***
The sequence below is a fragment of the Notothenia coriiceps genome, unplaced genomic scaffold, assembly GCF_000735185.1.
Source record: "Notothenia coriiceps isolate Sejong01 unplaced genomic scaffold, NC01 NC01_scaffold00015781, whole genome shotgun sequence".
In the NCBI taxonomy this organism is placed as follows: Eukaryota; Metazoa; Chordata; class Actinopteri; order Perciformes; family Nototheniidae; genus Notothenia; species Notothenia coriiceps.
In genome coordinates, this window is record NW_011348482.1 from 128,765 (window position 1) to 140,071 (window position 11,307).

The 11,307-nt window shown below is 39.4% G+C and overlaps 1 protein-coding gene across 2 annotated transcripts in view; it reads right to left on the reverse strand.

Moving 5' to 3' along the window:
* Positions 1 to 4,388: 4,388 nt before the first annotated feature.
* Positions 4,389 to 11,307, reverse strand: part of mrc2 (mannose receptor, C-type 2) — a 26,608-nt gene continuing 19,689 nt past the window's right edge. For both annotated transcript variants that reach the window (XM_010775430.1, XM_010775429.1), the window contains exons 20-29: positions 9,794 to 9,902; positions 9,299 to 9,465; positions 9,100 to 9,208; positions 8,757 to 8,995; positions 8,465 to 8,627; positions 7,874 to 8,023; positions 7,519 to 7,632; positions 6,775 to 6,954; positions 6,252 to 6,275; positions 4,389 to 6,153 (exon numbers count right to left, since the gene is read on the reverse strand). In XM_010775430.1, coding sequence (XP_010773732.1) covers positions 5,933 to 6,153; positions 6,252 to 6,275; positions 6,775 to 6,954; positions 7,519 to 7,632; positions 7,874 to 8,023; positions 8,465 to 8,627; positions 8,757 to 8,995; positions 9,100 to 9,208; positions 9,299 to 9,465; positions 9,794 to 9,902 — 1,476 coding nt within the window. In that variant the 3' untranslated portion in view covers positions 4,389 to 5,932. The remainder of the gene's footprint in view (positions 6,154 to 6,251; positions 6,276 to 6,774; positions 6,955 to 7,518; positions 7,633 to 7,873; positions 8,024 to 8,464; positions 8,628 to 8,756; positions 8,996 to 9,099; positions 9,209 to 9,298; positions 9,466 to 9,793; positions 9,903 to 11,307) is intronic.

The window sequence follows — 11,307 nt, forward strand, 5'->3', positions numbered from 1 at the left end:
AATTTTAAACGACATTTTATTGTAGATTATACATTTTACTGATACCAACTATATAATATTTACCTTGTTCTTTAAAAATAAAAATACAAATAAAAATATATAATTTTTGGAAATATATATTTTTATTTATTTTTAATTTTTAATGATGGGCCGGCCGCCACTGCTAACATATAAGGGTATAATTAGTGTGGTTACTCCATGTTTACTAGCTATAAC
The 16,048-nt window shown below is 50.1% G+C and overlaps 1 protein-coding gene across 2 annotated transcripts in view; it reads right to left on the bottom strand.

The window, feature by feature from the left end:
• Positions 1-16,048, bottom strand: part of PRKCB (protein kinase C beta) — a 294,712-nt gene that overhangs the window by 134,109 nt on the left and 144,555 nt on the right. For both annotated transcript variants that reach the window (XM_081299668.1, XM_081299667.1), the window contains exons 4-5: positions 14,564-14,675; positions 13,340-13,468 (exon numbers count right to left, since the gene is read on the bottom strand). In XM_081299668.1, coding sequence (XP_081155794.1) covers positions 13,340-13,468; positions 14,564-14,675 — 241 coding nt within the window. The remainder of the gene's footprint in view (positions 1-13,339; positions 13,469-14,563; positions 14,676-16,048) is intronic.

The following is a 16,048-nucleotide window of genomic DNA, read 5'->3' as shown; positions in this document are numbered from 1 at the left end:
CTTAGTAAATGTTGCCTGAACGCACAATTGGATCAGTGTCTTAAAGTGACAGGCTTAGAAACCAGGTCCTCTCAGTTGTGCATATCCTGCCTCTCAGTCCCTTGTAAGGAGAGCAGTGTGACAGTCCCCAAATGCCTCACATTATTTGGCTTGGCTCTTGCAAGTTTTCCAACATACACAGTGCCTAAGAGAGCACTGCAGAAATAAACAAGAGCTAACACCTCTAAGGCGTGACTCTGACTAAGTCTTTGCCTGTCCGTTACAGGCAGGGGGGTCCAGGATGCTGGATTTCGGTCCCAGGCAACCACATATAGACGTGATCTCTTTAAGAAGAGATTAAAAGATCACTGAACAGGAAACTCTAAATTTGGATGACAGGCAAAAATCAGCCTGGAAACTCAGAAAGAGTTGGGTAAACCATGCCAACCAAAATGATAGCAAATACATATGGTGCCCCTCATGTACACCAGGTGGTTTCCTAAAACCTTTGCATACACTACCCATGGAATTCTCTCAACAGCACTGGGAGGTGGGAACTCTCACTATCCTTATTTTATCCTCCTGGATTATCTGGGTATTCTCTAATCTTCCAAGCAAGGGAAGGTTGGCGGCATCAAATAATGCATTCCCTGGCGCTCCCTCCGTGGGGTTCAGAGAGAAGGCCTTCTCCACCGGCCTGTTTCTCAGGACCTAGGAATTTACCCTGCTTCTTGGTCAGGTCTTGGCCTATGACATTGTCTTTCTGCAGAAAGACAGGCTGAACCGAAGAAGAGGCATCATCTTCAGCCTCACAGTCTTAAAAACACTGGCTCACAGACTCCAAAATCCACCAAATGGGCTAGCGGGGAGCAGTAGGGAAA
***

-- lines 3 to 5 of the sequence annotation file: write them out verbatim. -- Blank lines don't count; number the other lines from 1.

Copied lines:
In the NCBI taxonomy this organism is placed as follows: Eukaryota; Metazoa; Chordata; class Actinopteri; order Perciformes; family Nototheniidae; genus Notothenia; species Notothenia coriiceps.
In genome coordinates, this window is record NW_011348482.1 from 128,765 (window position 1) to 140,071 (window position 11,307).

The 11,307-nt window shown below is 39.4% G+C and overlaps 1 protein-coding gene across 2 annotated transcripts in view; it reads right to left on the reverse strand.